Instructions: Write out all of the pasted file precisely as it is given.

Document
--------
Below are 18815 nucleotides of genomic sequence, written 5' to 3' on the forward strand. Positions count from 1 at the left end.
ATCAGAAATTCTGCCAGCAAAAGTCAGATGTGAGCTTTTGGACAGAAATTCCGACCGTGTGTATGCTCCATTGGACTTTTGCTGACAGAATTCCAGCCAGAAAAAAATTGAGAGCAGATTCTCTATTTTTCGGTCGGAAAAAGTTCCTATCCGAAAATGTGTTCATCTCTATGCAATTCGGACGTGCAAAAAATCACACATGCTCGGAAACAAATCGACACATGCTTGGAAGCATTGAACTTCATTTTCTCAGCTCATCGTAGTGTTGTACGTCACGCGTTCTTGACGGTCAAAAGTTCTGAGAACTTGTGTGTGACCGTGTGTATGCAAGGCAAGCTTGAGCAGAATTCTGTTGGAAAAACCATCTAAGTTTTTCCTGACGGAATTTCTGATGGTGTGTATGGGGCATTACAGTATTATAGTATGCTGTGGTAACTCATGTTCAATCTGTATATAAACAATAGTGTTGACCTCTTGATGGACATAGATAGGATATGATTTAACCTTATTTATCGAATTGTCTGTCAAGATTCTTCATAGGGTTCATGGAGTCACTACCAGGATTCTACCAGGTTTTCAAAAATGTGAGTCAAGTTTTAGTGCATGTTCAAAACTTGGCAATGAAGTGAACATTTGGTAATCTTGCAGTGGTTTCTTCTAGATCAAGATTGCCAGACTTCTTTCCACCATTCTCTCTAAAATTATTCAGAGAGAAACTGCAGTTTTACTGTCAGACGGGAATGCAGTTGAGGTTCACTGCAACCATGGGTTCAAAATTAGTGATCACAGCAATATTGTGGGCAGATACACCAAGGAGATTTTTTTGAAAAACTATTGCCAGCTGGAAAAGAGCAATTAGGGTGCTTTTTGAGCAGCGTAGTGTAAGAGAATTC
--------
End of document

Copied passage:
Below are 18815 nucleotides of genomic sequence, written 5' to 3' on the forward strand. Positions count from 1 at the left end.
ATCAGAAATTCTGCCAGCAAAAGTCAGATGTGAGCTTTTGGACAGAAATTCCGACCGTGTGTATGCTCCATTGGACTTTTGCTGACAGAATTCCAGCCAGAAAAAAATTGAGAGCAGATTCTCTATTTTTCGGTCGGAAAAAGTTCCTATCCGAAAATGTGTTCATCTCTATGCAATTCGGACGTGCAAAAAATCACACATGCTCGGAAACAAATCGACACATGCTTGGAAGCATTGAACTTCATTTTCTCAGCTCATCGTAGTGTTGTACGTCACGCGTTCTTGACGGTCAAAAGTTCTGAGAACTTGTGTGTGACCGTGTGTATGCAAGGCAAGCTTGAGCAGAATTCTGTTGGAAAAACCATCTAAGTTTTTCCTGACGGAATTTCTGATGGTGTGTATGGGGCATTACAGTATTATAGTATGCTGTGGTAACTCATGTTCAATCTGTATATAAACAATAGTGTTGACCTCTTGATGGACATAGATAGGATATGATTTAACCTTATTTATCGAATTGTCTGTCAAGATTCTTCATAGGGTTCATGGAGTCACTACCAGGATTCTACCAGGTTTTCAAAAATGTGAGTCAAGTTTTAGTGCATGTTCAAAACTTGGCAATGAAGTGAACATTTGGTAATCTTGCAGTGGTTTCTTCTAGATCAAGATTGCCAGACTTCTTTCCACCATTCTCTCTAAAATTATTCAGAGAGAAACTGCAGTTTTACTGTCAGACGGGAATGCAGTTGAGGTTCACTGCAACCATGGGTTCAAAATTAGTGATCACAGCAATATTGTGGGCAGATACACCAAGGAGATTTTTTTGAAAAACTATTGCCAGCTGGAAAAGAGCAATTAGGGTGCTTTTTGAGCAGCGTAGTGTAAGAGAATTC